GDPR 101: What you need to know

Friday, May 25, 2018

GDPR 101: What you need to know

On 25 May, the much talked about General Data Protection Regulation (GDPR), came into force. This new regulation has the primary objective of governing the gathering, using and sharing of personal data. The amount of data we create each day is growing at an exponential rate, and as the regulation says, “the processing of personal data should be designed to serve mankind”. In this blog, we’ll look at some of the key areas of the new law and some of its potential impacts.

European flag outside a glass building
Figure 1: European Union member states will have to comply with the GDPR from 25 May.

    

When?


Although the regulation becomes “enforceable” later this month, it was in fact adopted on 27 April 2016. This gave businesses and other entities that will be affected a “transition period” during which they have been able to prepare for the new requirements (drafting new terms and conditions etc). From this point onwards, those in breach of the provisions can face huge fines; either 20,000,000 EUR or 4% of worldwide annual turnover, whichever is largest.

Who?


The new regulation is a response to greater demands from Europeans for uniform data protection rights across the EU. The legal term “regulation” means that the GDPR is directly applicable in EU member states; it does not require governments to pass any new legislation.

The GDPR will apply to any “data controller” (see below) who are established within the European Union, regardless of whether the processing of the data takes place in the EU or not. Additionally, the regulation will be applicable to those companies who are based outside the Union but manage European data (such as Facebook and Google).

Figure 2: In the lead up to May 25, you probably received notifications from your favourite social media sites asking for your consent.

   

What?


The GDPR infers certain key rights onto the “data subject”. Firstly, if there is a data breach, individuals must be notified within 72 hours of the breach being detected by the data processor or controller. Data subjects will also have the right to access information regarding the use of their personal data, as well as the data itself if requested.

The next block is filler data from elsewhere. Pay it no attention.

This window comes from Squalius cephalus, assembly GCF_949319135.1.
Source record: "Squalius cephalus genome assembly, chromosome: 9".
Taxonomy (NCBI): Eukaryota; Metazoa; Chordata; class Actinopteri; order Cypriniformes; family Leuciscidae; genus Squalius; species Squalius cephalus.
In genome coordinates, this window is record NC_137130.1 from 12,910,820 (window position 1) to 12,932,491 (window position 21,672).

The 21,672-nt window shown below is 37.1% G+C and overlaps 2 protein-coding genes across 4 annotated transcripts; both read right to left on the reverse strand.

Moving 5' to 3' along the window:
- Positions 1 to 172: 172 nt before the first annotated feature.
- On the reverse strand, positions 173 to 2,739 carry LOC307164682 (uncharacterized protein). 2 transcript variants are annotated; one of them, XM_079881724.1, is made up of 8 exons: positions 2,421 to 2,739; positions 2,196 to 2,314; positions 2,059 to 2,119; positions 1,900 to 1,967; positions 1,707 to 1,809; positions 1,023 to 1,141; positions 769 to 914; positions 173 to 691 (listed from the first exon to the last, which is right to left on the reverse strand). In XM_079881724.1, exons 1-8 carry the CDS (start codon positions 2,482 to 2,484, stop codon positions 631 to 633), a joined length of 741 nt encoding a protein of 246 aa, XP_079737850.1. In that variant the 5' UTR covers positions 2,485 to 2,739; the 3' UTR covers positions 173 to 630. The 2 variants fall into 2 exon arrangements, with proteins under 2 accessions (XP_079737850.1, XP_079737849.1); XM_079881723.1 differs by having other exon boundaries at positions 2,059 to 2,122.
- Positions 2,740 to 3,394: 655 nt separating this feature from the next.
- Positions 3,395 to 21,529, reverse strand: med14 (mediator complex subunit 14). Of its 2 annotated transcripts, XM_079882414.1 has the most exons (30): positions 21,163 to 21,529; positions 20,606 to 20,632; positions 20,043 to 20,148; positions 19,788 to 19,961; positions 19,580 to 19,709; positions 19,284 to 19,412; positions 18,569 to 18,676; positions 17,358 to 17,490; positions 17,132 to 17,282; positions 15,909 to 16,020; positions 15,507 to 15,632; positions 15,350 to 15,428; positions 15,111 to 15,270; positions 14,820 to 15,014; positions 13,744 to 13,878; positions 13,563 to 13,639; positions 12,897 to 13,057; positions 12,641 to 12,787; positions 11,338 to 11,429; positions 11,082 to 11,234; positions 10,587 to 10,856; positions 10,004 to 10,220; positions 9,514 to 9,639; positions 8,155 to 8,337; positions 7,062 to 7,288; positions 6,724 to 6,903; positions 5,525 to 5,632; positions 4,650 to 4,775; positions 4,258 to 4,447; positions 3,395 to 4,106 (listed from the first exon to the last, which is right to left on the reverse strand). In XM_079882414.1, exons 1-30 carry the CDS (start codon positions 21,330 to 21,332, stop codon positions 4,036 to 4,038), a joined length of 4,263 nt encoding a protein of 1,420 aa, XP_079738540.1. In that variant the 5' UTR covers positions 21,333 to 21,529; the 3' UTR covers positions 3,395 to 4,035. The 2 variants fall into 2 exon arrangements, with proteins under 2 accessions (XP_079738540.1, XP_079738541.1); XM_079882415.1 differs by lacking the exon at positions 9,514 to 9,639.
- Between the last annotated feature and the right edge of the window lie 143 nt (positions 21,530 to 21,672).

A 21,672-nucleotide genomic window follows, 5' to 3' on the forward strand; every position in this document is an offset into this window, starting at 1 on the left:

The “right to erasure” will also be introduced, meaning that an individual can ask the data controller to delete the data they possess (subject to certain conditions). The final right we want to mention is the idea of “privacy by design”. This has been around for some time now but is becoming a legal requirement in the GDPR. Essentially, it calls for data protection to be included when technology systems are designed, rather than as an “add-on”.

Consent


Consent is one of the key areas that has been amplified and strengthened. No longer will companies be able to use page-long terms and conditions to obtain consent. Consent now required “a clear affirmative act establishing a freely given, specific, informed and unambiguous indication of the data subject’s agreement to the processing of personal data”. One of the key ideas of this is that individuals must be aware of what their data will be used for, and who will use it. Importantly, previous consent is no longer valid, which explains why you may have noticed “our data policy is changing…” messages from apps you use such as Facebook and Instagram. 

Some key terms:


Below you will find some key terms and principles that you are likely to hear more often now that the GDPR is in play:

  • Data Controller – the organization that collects data
  • Data Processor – often a third party charged with collecting data on behalf of the controller
  • Data Subject – the individual whose data is being used
  • Profiling – profiling is the process of using personal data to evaluate certain personal aspects to analyze and predict behavior/performance/reliability etc
  • Pseudonymization – the process of pseudonymization is an alternative to data anonymization. Whereas anonymization involves completely removing all identifiable information, pseudonymization aims to remove the link between a dataset and the identity of the individual. Examples of pseudonymization are encryption and tokenization.

Within LUCA we work with anonymized and aggregated data in all our services. We believe in the privacy of data and look forward to the improvements that the GDPR will bring to company-client relationships. To keep up to date with all things LUCA check out our website, and don't forget to follow us on Twitter, LinkedIn and YouTube.


No comments:

Post a Comment